House Minority Leader Nancy Pelosi watches the breaking news from the Supreme Court which upheld the Affordable …The Supreme Court upheld the Affordable Care Act -- also known as "Obamacare" -- in its entirety on Thursday, preserving access to health care for millions of people who would otherwise be turned away because of preexisting conditions or forced to pay higher premiums based on gender.
"No illness or accident should lead to any family's financial ruin," President Barack Obama said after the ruling was announced.
Related: A look at the health care law in all 50 states
Others were dismayed by the decision, pointing out that it amounts to a tax increase on the middle class and insisting that it would raise health care costs for everyone.
"This bill was sold to the American people on a deception," Senate Republican Leader Mitch McConnell said after the ruling was announced. "But it's not just that the promises about this law weren't kept. It's that it's made the problems it was meant to solve even worse."
Given that most of the major provisions of the law haven't yet gone into effect (they're slated for 2014), it's difficult to tell whether Republican fears about runaway costs and higher premiums will pan out. But current provisions will remain in place -- and so far, more than 86 million people have benefited from the law, many of them women and children. For instance:
- Women will no longer be subject to higher insurance rates simply because they're female.
- Pregnancy, depression, having had a Cesarian section, and other issues will no longer be considered "pre-existing conditions" that disqualify women from getting private health insurance.
- Children will continue to be able to stay on their parents' health insurance plans until they are 26 years old, regardless of income level or marital status.
- Insurance companies cannot impose a limit on the amount of coverage a patient can receive during her lifetime.
- Children will no longer be dropped from insurance plans because of pre-existing conditions.
- Women enrolled in new insurance plans no longer need a referral from their primary care physician in order to visit the OB/GYN of their choice.
- Certain types of preventive care will no longer require an out-of-pocket payment. That includes well-baby care, prenatal care, many cancer screenings, blood pressure testing, diabetes testing, cholesterol testing, childhood vaccines and flu shots for kids and adults alike.
- Other types of women-specific preventive care -- including breastfeeding support, domestic violence counseling, FDA-approved contraceptive methods, mammograms, HIV and STD screening and counseling, and well-woman doctor's visits -- will also be covered without a co-payment.
- According to the Obama administration, more than 13 million people will be receiving rebates from their health insurance companies this summer, to compensate for the companies having spent too much on administrative costs.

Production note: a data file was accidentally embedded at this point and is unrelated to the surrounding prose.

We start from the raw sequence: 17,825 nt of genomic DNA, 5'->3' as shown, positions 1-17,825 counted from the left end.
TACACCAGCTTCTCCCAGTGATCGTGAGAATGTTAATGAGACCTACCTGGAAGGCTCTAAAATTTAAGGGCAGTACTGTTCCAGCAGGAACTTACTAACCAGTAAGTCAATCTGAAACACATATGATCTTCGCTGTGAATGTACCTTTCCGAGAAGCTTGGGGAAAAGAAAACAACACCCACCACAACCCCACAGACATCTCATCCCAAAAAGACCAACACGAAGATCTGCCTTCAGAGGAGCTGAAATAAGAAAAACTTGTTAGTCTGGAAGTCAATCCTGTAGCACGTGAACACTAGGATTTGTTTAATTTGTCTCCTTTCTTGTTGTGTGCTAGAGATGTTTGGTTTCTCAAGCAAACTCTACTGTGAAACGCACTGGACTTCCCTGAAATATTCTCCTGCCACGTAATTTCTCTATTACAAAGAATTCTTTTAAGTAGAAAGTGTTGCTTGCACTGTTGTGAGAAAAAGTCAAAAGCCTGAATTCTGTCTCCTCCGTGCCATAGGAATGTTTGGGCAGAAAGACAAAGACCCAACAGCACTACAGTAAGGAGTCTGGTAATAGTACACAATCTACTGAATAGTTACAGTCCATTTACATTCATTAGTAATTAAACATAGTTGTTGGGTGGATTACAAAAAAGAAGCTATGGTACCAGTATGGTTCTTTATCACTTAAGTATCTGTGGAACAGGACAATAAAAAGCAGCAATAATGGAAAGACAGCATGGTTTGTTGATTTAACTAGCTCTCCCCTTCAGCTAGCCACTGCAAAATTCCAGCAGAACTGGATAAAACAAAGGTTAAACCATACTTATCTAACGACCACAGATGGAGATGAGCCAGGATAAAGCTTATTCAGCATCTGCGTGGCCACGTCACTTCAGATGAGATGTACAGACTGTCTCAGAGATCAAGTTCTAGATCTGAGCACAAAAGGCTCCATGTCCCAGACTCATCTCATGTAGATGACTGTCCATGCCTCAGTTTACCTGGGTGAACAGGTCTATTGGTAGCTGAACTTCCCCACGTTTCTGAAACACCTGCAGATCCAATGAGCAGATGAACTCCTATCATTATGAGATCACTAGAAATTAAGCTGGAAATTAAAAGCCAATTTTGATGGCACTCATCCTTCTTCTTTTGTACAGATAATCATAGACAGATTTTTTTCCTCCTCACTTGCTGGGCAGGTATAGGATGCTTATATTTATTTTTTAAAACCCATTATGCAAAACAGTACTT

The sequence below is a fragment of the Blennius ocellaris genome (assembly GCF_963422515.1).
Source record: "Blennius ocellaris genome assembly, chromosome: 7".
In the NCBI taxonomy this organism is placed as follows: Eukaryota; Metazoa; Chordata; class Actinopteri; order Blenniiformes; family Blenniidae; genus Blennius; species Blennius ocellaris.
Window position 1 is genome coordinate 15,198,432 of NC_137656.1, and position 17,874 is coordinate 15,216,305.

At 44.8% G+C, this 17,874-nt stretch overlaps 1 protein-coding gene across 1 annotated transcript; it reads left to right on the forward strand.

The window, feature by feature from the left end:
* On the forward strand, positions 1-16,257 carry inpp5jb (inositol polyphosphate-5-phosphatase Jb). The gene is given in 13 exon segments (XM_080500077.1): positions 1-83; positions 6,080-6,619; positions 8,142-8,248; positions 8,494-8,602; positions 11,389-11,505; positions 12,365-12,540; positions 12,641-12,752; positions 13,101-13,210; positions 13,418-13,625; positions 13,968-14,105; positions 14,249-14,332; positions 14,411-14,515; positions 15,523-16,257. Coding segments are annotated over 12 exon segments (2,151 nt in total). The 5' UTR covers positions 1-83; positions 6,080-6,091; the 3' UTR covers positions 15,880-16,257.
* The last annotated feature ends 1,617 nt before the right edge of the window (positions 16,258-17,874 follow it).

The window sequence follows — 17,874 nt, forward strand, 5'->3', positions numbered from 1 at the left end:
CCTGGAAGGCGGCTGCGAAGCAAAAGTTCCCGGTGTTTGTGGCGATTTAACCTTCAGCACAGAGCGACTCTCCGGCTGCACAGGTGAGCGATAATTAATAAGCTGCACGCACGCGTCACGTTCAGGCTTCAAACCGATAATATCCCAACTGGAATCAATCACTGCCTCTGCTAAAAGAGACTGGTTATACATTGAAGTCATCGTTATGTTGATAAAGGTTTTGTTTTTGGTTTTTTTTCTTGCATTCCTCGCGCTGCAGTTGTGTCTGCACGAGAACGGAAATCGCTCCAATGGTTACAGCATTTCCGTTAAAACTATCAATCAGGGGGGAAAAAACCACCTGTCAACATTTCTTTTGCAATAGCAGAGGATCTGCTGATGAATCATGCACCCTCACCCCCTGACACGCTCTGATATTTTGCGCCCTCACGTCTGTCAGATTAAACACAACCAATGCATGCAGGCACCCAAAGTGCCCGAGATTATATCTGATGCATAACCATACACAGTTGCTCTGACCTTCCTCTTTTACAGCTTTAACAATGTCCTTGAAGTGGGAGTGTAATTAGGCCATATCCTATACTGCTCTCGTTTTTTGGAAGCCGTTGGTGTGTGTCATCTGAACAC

- Prescription drug savings will continue for those on Medicare.
In 2014, states will be required to set up their own health insurance exchanges so that uninsured individual will be able to access group coverage and Medicaid will be expanded to include more than 16 million low-income people, which means that approximately 30 million currently uninsured people will have health coverage. Insurance companies will no longer be able to limit how much they pay to cover a patient during a single year, and the controversial individual mandate -- upheld by the Supreme Court justices as a tax rather than as a command to purchase insurance -- will go into effect, requiring citizens to pay an additional tax of $95 per year or up to 1 percent of their income (whichever is greater) if they choose not to have health insurance.
"If an individual does not maintain health insurance, the only consequence is that he must make an additional payment to the IRS when he pays his taxes," Chief Justice John Roberts wrote in his ruling. He added that this means "the mandate is not a legal command to buy insurance. Rather, it makes going without insurance just another thing the Government taxes, like buying gasoline or earning an income."
Though there are some concerns that insurance companies will change plans or that employers will drop coverage and steer their workers toward the state-operated exchanges, earlier this month UnitedHealthcare, the nation's largest health care provider, announced that they would continue to offer several major benefits that are part of the Affordable Care Act, regardless of how Supreme Court ruled.
"The protections we are voluntarily extending are good for people's health, promote broader access to quality care and contribute to helping control rising health care costs," Stephen J. Hemsley, president and chief executive of UnitedHealth Group, said in a statement. "These provisions are compatible with our mission and continue our operating practices."
Still, most Tea Party Conservatives and Republicans, including presidential nominee Mitt Romney, vowed on Thursday to repeal the law, pointing out that the majority of Americans feel that it's unconstitutional.
"What the Court did not do on its last day in session, I will do on my first day if elected President of the United States. And that is I will act to repeal Obamacare," he said.
But, as if acknowledging that even Americans who oppose the Affordable Care Act are actually in favor of some of its biggest provisions, Romney also promised to protect people with pre-existing conditions and "do our very best to help each state in their effort to assure that every American has access to affordable healthcare."
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